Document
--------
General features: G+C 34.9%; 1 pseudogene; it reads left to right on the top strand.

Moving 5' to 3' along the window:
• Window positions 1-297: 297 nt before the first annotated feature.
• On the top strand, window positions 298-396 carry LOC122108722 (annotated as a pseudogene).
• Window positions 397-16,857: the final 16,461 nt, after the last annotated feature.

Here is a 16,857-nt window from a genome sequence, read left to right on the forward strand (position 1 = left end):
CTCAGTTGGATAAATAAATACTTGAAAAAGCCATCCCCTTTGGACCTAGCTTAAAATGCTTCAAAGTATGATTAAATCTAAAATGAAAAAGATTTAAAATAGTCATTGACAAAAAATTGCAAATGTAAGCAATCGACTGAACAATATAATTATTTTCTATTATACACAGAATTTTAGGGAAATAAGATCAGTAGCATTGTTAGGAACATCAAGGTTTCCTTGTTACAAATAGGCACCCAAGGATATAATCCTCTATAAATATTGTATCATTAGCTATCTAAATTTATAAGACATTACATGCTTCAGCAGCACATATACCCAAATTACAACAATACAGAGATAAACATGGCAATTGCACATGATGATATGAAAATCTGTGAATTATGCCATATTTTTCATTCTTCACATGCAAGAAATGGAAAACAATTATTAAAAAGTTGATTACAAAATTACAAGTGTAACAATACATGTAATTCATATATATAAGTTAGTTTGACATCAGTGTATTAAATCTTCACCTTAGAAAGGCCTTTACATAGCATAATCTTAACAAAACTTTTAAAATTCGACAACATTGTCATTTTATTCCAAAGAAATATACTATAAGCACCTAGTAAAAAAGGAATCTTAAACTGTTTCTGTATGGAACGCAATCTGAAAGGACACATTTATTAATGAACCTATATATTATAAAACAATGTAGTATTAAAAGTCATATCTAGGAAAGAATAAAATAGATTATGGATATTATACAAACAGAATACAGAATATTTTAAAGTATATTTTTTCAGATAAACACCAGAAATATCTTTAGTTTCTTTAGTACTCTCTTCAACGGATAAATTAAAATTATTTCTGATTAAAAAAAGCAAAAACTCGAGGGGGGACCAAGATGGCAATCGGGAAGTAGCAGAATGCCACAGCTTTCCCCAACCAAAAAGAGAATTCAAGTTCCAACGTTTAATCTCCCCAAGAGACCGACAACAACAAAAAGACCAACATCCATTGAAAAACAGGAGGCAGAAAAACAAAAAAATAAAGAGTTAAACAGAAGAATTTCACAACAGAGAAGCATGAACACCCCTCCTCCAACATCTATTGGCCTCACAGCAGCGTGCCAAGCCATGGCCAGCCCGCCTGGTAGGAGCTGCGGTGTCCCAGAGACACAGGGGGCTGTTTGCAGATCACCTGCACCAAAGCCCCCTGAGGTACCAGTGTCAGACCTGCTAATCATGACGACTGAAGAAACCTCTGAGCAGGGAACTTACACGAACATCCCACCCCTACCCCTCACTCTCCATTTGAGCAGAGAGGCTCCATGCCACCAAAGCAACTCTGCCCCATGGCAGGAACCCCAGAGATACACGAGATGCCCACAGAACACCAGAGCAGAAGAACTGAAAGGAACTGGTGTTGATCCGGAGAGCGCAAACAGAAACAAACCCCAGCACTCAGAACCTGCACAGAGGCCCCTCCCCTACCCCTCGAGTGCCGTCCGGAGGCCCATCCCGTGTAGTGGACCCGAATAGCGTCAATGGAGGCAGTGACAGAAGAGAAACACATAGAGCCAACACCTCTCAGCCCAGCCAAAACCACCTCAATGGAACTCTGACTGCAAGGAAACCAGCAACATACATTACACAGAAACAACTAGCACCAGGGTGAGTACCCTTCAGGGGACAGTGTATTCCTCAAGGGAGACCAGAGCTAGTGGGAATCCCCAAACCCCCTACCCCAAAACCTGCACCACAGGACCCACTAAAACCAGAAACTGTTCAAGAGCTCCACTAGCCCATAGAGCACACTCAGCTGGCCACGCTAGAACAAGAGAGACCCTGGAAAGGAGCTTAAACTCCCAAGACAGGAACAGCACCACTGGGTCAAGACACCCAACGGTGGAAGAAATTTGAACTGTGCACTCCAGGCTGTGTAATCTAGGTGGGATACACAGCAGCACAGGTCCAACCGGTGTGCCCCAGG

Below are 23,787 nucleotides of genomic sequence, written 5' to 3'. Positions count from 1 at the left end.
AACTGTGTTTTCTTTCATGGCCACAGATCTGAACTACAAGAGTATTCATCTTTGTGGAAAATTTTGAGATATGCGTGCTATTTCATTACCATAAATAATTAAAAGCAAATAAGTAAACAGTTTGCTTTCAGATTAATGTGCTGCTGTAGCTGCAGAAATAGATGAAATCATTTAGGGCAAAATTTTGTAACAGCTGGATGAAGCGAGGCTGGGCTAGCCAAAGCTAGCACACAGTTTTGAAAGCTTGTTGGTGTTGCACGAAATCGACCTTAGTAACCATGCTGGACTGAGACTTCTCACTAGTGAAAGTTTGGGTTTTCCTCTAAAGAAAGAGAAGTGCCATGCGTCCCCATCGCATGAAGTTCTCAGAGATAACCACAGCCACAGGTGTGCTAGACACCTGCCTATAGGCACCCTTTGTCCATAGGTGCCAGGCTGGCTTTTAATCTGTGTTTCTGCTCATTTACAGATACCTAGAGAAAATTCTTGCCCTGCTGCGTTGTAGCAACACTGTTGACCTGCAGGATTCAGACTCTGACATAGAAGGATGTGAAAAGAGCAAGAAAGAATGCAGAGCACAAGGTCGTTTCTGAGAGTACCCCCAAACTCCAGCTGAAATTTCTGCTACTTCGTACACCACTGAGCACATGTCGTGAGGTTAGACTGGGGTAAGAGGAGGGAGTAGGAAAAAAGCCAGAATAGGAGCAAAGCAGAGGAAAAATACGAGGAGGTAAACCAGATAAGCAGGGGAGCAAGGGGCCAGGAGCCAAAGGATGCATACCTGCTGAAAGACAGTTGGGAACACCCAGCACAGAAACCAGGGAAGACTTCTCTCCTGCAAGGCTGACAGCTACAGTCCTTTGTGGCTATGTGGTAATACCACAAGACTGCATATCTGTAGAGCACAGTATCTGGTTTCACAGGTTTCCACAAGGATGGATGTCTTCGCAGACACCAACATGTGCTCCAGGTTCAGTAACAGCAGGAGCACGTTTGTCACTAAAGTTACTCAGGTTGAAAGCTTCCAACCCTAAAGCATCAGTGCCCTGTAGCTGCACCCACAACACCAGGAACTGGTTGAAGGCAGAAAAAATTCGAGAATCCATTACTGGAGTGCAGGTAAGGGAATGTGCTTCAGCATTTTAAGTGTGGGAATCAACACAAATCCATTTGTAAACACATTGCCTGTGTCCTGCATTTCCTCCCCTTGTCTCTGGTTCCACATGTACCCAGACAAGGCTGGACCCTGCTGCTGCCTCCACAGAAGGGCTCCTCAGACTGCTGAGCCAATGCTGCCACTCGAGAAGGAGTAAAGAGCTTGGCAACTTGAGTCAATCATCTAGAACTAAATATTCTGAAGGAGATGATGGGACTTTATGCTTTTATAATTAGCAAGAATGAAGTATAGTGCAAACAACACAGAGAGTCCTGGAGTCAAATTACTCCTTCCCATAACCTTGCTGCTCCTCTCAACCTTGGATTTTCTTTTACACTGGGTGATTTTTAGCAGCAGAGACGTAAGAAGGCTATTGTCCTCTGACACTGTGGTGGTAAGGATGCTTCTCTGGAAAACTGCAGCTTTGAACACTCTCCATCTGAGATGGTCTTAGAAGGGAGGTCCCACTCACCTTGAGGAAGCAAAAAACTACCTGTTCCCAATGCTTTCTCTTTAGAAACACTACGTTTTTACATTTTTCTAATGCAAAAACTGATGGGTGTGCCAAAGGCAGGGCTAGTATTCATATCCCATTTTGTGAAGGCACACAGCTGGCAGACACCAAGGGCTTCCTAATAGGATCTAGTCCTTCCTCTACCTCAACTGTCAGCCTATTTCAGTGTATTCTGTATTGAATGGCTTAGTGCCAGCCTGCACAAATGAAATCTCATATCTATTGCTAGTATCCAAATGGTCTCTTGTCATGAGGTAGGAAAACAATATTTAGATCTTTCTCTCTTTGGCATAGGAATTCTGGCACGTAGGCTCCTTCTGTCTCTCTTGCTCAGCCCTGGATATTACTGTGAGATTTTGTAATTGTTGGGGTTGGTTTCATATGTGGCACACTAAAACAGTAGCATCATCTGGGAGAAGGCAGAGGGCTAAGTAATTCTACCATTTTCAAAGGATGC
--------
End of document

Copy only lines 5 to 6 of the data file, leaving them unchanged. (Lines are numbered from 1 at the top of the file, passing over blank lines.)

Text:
• Window positions 397-16,857: the final 16,461 nt, after the last annotated feature.

Here is a 16,857-nt window from a genome sequence, read left to right on the forward strand (position 1 = left end):